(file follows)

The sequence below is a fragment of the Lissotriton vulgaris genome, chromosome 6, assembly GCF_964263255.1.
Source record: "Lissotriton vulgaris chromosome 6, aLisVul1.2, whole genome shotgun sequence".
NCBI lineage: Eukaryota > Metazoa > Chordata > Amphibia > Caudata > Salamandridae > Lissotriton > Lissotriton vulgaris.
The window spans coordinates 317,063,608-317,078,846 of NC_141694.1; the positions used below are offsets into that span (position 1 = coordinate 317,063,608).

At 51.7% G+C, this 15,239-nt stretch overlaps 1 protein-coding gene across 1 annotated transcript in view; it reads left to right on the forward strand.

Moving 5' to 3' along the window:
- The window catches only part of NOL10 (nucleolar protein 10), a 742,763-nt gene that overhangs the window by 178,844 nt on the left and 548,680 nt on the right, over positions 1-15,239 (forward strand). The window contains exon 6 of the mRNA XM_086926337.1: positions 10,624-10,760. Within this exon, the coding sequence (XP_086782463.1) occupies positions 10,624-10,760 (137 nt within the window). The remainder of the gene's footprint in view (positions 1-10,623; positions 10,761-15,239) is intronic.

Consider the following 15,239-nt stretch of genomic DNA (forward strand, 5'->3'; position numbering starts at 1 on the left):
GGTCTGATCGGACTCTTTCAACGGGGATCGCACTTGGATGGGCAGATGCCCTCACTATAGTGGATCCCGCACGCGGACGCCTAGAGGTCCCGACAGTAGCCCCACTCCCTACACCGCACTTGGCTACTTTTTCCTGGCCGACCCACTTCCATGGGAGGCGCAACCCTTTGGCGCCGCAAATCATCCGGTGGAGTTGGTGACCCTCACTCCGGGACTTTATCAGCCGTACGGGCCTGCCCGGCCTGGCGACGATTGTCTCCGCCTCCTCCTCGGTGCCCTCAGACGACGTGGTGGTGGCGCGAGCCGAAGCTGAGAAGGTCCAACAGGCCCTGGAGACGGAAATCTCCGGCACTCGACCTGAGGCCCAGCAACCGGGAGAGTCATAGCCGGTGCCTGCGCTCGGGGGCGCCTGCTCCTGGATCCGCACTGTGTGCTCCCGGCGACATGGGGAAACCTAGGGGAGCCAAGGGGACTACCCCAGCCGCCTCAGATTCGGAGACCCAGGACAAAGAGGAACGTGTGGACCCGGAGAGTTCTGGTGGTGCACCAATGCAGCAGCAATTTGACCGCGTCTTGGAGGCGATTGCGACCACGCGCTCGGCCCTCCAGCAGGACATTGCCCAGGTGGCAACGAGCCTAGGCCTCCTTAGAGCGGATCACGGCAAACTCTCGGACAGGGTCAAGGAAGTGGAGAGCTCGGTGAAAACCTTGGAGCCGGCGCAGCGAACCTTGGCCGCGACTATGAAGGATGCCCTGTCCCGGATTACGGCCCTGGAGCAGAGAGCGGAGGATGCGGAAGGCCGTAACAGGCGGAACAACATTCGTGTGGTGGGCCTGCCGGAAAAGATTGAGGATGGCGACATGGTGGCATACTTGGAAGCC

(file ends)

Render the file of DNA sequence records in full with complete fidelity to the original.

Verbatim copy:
The sequence below is a fragment of the Lissotriton vulgaris genome, chromosome 6, assembly GCF_964263255.1.
Source record: "Lissotriton vulgaris chromosome 6, aLisVul1.2, whole genome shotgun sequence".
NCBI lineage: Eukaryota > Metazoa > Chordata > Amphibia > Caudata > Salamandridae > Lissotriton > Lissotriton vulgaris.
The window spans coordinates 317,063,608-317,078,846 of NC_141694.1; the positions used below are offsets into that span (position 1 = coordinate 317,063,608).

At 51.7% G+C, this 15,239-nt stretch overlaps 1 protein-coding gene across 1 annotated transcript in view; it reads left to right on the forward strand.

Moving 5' to 3' along the window:
- The window catches only part of NOL10 (nucleolar protein 10), a 742,763-nt gene that overhangs the window by 178,844 nt on the left and 548,680 nt on the right, over positions 1-15,239 (forward strand). The window contains exon 6 of the mRNA XM_086926337.1: positions 10,624-10,760. Within this exon, the coding sequence (XP_086782463.1) occupies positions 10,624-10,760 (137 nt within the window). The remainder of the gene's footprint in view (positions 1-10,623; positions 10,761-15,239) is intronic.

Consider the following 15,239-nt stretch of genomic DNA (forward strand, 5'->3'; position numbering starts at 1 on the left):
GGTCTGATCGGACTCTTTCAACGGGGATCGCACTTGGATGGGCAGATGCCCTCACTATAGTGGATCCCGCACGCGGACGCCTAGAGGTCCCGACAGTAGCCCCACTCCCTACACCGCACTTGGCTACTTTTTCCTGGCCGACCCACTTCCATGGGAGGCGCAACCCTTTGGCGCCGCAAATCATCCGGTGGAGTTGGTGACCCTCACTCCGGGACTTTATCAGCCGTACGGGCCTGCCCGGCCTGGCGACGATTGTCTCCGCCTCCTCCTCGGTGCCCTCAGACGACGTGGTGGTGGCGCGAGCCGAAGCTGAGAAGGTCCAACAGGCCCTGGAGACGGAAATCTCCGGCACTCGACCTGAGGCCCAGCAACCGGGAGAGTCATAGCCGGTGCCTGCGCTCGGGGGCGCCTGCTCCTGGATCCGCACTGTGTGCTCCCGGCGACATGGGGAAACCTAGGGGAGCCAAGGGGACTACCCCAGCCGCCTCAGATTCGGAGACCCAGGACAAAGAGGAACGTGTGGACCCGGAGAGTTCTGGTGGTGCACCAATGCAGCAGCAATTTGACCGCGTCTTGGAGGCGATTGCGACCACGCGCTCGGCCCTCCAGCAGGACATTGCCCAGGTGGCAACGAGCCTAGGCCTCCTTAGAGCGGATCACGGCAAACTCTCGGACAGGGTCAAGGAAGTGGAGAGCTCGGTGAAAACCTTGGAGCCGGCGCAGCGAACCTTGGCCGCGACTATGAAGGATGCCCTGTCCCGGATTACGGCCCTGGAGCAGAGAGCGGAGGATGCGGAAGGCCGTAACAGGCGGAACAACATTCGTGTGGTGGGCCTGCCGGAAAAGATTGAGGATGGCGACATGGTGGCATACTTGGAAGCC